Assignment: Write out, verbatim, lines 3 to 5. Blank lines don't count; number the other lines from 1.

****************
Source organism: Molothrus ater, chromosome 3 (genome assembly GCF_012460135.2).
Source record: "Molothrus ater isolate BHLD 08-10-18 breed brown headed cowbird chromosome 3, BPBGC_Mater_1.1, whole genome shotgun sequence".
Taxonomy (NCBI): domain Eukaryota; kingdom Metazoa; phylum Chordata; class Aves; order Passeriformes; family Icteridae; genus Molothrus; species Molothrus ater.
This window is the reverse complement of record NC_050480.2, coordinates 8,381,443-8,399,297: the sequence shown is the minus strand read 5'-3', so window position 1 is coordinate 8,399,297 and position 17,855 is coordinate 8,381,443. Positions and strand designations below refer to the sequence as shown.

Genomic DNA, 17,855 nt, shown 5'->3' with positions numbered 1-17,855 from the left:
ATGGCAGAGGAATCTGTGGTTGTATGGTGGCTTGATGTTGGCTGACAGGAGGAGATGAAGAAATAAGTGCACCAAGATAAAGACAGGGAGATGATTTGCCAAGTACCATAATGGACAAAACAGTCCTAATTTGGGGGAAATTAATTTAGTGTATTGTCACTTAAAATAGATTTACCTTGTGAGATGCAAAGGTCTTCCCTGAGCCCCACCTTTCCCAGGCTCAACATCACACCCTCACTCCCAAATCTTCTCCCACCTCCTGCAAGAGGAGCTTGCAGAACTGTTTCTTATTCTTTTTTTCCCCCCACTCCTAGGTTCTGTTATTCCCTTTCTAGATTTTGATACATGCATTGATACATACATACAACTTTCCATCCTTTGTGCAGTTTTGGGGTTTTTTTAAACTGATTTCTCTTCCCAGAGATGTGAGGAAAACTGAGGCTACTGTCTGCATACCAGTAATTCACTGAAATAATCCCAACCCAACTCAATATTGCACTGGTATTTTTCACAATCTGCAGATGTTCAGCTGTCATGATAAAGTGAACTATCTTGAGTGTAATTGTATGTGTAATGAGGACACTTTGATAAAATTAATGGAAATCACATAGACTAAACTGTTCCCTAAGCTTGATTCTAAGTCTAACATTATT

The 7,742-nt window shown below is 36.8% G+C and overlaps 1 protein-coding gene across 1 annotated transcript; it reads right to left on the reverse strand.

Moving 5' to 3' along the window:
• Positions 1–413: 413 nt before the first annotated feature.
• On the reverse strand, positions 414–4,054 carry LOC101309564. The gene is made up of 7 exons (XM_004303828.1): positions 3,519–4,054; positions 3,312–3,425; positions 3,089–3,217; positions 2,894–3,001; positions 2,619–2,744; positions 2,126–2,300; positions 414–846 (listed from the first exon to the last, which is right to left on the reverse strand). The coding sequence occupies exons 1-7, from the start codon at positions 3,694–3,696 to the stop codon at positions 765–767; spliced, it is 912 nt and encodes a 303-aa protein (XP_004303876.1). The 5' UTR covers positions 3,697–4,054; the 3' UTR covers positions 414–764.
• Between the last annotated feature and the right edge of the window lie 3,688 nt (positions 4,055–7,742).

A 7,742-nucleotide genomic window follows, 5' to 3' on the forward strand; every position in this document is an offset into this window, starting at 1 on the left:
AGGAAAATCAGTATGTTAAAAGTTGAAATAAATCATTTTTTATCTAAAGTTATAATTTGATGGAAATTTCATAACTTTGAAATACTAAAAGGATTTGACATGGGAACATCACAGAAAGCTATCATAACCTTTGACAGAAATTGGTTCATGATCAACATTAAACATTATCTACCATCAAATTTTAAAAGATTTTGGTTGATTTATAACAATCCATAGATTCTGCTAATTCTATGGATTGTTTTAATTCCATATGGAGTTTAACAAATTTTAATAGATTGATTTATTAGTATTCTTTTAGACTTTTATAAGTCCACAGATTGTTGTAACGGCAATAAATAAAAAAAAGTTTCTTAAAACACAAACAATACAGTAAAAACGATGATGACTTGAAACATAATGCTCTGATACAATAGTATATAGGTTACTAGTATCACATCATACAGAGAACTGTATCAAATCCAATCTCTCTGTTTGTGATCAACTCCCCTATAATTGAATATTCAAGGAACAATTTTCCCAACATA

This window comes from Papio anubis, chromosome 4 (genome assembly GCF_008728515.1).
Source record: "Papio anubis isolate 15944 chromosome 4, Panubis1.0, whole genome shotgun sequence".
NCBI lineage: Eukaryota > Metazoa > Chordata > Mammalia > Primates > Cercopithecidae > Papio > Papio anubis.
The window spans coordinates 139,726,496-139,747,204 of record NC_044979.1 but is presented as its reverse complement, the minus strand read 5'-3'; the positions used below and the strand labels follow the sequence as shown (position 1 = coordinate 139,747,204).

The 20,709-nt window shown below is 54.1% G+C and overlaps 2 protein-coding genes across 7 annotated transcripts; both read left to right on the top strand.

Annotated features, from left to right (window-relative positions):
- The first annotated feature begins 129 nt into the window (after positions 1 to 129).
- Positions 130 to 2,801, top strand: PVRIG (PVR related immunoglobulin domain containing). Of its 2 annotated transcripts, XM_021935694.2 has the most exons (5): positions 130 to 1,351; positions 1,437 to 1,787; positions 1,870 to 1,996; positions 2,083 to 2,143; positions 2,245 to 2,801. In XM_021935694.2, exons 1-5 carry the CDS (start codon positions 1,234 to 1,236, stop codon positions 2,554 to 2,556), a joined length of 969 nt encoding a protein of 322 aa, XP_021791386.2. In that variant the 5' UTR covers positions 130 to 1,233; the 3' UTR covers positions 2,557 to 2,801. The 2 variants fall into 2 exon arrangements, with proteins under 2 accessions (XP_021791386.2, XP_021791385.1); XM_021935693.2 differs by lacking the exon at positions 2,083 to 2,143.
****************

Taxonomy (NCBI): domain Eukaryota; kingdom Metazoa; phylum Chordata; class Aves; order Passeriformes; family Icteridae; genus Molothrus; species Molothrus ater.
This window is the reverse complement of record NC_050480.2, coordinates 8,381,443-8,399,297: the sequence shown is the minus strand read 5'-3', so window position 1 is coordinate 8,399,297 and position 17,855 is coordinate 8,381,443. Positions and strand designations below refer to the sequence as shown.

Genomic DNA, 17,855 nt, shown 5'->3' with positions numbered 1-17,855 from the left: